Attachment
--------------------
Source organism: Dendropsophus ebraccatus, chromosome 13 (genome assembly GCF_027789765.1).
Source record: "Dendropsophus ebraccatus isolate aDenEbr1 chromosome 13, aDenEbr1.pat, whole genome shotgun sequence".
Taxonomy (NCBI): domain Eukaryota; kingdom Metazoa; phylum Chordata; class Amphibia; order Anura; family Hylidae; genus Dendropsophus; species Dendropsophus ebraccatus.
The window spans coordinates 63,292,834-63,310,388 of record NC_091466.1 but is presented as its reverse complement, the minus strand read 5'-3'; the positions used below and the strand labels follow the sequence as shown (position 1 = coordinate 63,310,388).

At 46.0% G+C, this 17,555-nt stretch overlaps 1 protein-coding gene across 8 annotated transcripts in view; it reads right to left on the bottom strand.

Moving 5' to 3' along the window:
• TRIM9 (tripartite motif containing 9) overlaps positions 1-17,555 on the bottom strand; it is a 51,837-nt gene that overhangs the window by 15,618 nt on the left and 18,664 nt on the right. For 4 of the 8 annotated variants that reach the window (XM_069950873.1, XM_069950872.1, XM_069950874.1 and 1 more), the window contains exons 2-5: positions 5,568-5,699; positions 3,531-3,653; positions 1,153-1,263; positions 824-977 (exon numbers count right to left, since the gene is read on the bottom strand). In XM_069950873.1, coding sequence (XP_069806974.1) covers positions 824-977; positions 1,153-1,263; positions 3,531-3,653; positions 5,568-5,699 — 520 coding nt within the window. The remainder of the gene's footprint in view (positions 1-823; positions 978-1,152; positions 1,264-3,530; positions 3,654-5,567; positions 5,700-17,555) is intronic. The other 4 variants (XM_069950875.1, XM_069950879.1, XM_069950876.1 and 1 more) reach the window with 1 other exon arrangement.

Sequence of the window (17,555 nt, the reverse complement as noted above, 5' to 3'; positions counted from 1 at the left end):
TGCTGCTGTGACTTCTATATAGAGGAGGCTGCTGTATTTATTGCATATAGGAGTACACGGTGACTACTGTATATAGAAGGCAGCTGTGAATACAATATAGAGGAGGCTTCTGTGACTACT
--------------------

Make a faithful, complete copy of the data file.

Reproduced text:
Source organism: Dendropsophus ebraccatus, chromosome 13 (genome assembly GCF_027789765.1).
Source record: "Dendropsophus ebraccatus isolate aDenEbr1 chromosome 13, aDenEbr1.pat, whole genome shotgun sequence".
Taxonomy (NCBI): domain Eukaryota; kingdom Metazoa; phylum Chordata; class Amphibia; order Anura; family Hylidae; genus Dendropsophus; species Dendropsophus ebraccatus.
The window spans coordinates 63,292,834-63,310,388 of record NC_091466.1 but is presented as its reverse complement, the minus strand read 5'-3'; the positions used below and the strand labels follow the sequence as shown (position 1 = coordinate 63,310,388).

At 46.0% G+C, this 17,555-nt stretch overlaps 1 protein-coding gene across 8 annotated transcripts in view; it reads right to left on the bottom strand.

Moving 5' to 3' along the window:
• TRIM9 (tripartite motif containing 9) overlaps positions 1-17,555 on the bottom strand; it is a 51,837-nt gene that overhangs the window by 15,618 nt on the left and 18,664 nt on the right. For 4 of the 8 annotated variants that reach the window (XM_069950873.1, XM_069950872.1, XM_069950874.1 and 1 more), the window contains exons 2-5: positions 5,568-5,699; positions 3,531-3,653; positions 1,153-1,263; positions 824-977 (exon numbers count right to left, since the gene is read on the bottom strand). In XM_069950873.1, coding sequence (XP_069806974.1) covers positions 824-977; positions 1,153-1,263; positions 3,531-3,653; positions 5,568-5,699 — 520 coding nt within the window. The remainder of the gene's footprint in view (positions 1-823; positions 978-1,152; positions 1,264-3,530; positions 3,654-5,567; positions 5,700-17,555) is intronic. The other 4 variants (XM_069950875.1, XM_069950879.1, XM_069950876.1 and 1 more) reach the window with 1 other exon arrangement.

Sequence of the window (17,555 nt, the reverse complement as noted above, 5' to 3'; positions counted from 1 at the left end):
TGCTGCTGTGACTTCTATATAGAGGAGGCTGCTGTATTTATTGCATATAGGAGTACACGGTGACTACTGTATATAGAAGGCAGCTGTGAATACAATATAGAGGAGGCTTCTGTGACTACT